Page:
Review: this ski was pretty interesting. Felt a bit more versatile in mixed conditions than the Boomerang, as it had a bit more sidecut and was narrower and a bit more nimble. The Boomerang likely had better float, but since I was only skiing 6-8” new, it was impossible to say (boomerang has more surface area in terms of width). Again, somewhat limited running length, and a loss of stability in the packed pow and softer snow. It didn’t like aggressive input in those conditions, and preferred to be very slowly rolled onto edge. Not really a groomer ski, but felt significantly more stable than the Boomerang, although worse than the other skis by a good margin. Basically enough to get back to the lift without having to ride on the brakes; and not that bad at low edge angles. Ride GS-race ski edge angles though, and the ski might toss you into a 360: tough to ski aggressively on firmer snow. The cut-up crud with a few tracks here and there presented a challenge: it did get bounced, but had more of the 1010 float, skim and release feel than the Huge or Pro Rider’s crudbuster feel to it. Releases were extremely easy; along the lines of the Boomerang and the 1010 (I would say that all 3 were equally as easy to release in crappy snow, the 3 best skis of the test. They each felt a bit different releasing, but all were so easy: just any relaxing at the end of the turn and letting the hips move down the hill had the skis come right up). You could tell that the S7, along the lines of the Booomerang, really needed more snow to come alive; again, 12+ inches is where it would be at. There was a bit more ease and stability, and higher versatility than the boomerang had, but probably at the cost of a bit of float when the going gets deep and heavy. This ski is classic Rossi smooth, and will suit a wide range of skiing styles. Definitely not a day-in/day-out ski for me, but a ski that I could look forward to skiing 5-10 days a year when we get dumps. Very nice ride. Again, in coffee terms, probably a blend of a couple of different beans. Very intersting and hard to pin down. Stability: 8.25; on-piste performace: 3.5; off-piste peroformance: 8.5; ease of use: 6.5; versatility: 4; energy: 5; sweet spot: Medium; category: 90% off piste/ 10% on piste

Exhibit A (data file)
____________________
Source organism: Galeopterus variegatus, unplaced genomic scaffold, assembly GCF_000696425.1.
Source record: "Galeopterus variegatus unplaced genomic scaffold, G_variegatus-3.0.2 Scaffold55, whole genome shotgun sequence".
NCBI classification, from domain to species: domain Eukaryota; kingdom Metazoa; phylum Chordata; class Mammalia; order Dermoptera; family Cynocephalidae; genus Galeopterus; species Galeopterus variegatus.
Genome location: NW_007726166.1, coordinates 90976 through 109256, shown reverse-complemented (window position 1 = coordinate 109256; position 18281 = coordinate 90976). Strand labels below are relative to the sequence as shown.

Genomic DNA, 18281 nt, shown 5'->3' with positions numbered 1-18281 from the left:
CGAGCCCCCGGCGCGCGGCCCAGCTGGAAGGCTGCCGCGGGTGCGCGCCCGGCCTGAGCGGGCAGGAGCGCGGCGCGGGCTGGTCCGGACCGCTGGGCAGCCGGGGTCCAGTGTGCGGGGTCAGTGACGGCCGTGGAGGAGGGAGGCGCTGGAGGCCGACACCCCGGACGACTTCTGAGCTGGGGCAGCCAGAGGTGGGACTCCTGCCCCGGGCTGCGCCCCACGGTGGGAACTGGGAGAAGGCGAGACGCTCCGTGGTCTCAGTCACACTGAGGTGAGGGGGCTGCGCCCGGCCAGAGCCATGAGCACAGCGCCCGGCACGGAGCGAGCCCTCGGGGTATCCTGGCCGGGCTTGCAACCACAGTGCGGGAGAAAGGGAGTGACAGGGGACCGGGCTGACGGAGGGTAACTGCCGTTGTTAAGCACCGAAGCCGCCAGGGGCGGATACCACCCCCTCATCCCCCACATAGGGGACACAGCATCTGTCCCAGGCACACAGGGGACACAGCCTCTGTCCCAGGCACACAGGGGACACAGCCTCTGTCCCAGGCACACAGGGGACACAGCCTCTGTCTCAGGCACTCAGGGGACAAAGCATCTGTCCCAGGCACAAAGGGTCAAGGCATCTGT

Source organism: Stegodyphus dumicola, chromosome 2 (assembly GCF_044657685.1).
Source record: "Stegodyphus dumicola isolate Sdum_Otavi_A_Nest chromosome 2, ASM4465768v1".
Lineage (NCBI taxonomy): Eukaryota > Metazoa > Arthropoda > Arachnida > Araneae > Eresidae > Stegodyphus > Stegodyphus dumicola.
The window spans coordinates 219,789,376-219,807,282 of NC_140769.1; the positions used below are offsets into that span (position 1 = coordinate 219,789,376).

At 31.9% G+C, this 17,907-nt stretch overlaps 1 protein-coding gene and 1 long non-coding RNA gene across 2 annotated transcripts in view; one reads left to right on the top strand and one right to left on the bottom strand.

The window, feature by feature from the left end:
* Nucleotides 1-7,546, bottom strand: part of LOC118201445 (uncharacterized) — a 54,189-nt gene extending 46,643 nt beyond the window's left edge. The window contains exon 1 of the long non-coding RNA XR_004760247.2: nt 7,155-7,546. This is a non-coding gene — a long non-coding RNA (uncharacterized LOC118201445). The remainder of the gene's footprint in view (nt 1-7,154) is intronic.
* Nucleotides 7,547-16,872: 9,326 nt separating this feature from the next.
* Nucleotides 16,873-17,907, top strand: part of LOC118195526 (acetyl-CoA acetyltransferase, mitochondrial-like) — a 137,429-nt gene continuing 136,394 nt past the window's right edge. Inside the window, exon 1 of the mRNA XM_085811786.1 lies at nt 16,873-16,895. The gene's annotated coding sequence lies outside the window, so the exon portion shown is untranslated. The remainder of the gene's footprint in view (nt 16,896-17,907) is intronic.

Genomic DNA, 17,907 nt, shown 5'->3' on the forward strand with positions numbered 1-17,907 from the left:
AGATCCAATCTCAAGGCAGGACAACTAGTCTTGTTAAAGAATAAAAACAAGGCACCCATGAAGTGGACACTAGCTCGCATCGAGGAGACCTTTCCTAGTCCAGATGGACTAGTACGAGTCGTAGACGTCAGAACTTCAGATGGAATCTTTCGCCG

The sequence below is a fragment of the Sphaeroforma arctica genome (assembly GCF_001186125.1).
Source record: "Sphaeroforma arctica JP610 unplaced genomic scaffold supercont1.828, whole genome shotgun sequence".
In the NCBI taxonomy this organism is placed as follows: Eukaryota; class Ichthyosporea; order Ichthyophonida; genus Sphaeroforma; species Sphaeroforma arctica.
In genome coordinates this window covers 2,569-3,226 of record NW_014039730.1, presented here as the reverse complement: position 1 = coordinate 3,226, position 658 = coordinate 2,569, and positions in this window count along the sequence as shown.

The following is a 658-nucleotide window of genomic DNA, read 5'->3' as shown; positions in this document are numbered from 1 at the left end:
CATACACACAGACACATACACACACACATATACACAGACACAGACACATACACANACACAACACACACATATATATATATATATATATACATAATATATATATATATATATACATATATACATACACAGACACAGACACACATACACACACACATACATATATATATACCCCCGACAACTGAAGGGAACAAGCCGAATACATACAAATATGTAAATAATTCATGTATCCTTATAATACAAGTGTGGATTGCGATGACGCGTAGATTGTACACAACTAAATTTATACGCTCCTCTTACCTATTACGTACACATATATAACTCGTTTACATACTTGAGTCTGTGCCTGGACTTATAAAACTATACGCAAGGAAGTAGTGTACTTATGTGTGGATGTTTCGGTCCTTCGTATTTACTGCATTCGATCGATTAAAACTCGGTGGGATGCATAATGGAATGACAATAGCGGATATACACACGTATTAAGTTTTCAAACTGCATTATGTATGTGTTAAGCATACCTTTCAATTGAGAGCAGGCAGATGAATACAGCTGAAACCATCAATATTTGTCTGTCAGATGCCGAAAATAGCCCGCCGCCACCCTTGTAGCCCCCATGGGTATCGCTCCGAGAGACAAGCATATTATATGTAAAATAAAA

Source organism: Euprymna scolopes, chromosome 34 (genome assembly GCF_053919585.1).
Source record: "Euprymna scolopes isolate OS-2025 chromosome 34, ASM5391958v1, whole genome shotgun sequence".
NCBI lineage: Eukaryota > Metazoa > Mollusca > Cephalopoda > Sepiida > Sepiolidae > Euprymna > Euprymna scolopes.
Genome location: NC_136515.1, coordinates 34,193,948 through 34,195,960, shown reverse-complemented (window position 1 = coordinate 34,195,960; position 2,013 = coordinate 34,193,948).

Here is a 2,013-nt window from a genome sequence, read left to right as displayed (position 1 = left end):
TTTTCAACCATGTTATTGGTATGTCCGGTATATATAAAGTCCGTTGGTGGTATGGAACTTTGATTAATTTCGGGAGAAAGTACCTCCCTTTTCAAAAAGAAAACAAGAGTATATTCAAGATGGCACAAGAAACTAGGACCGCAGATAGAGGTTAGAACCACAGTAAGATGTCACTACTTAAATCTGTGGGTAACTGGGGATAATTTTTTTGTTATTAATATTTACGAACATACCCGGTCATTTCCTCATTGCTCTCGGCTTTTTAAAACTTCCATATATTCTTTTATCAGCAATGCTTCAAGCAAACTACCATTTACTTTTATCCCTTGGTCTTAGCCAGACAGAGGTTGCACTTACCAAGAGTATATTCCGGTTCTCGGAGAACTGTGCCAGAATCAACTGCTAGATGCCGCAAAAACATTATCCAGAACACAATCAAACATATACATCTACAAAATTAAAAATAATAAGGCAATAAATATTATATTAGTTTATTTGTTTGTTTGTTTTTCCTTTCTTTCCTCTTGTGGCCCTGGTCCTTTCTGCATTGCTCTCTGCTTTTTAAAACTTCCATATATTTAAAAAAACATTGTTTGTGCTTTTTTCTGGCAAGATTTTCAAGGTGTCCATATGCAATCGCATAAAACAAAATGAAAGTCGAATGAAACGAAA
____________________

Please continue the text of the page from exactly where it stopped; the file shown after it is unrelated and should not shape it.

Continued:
Conclusion: lots of nice skis, as usual. There are 3 different types of skis here: the 100m crudbuster do-every thing ski, the bit wider, primarily soft snow ski with minimal or no camber (105-110mm) and traditional sidecut, and the partially rockered and or reverse cambered ski. Despite marketing claims, my results were pretty much as one would expect: the narrower skis are more versatile, the mid-width minimally cambered skis are a bit more suited to soft snow, and the rockered skis are best kept to deep and/or really heavy snow. I need to ski in a big, deep, heavy day to see how much of an advantage rockered skis are over a traditional ski: on that day, and other times I have tried them, I was a better skier on my Huge or my 1010. No matter what the ski design, there are going to be trade-offs, and which you would choose would just depend on what trade-offs you are willing to make.
For fun, I also skied my Sultan 85 at the end of the day. It was quicker edge to edge, more powerful (the only time I really skied some groomers all day and had lots of fun, most of the others were more work when up on edge) and didn’t float nor release anywhere as easily in the crud. Was good in bumps, more work off-piste, and a good 50/50 candidate. I would personally choose something wider for those conditions, but could happily ski the Sultan and have a fun day. It just didn’t make me a better skier off-piste like some of the skis did.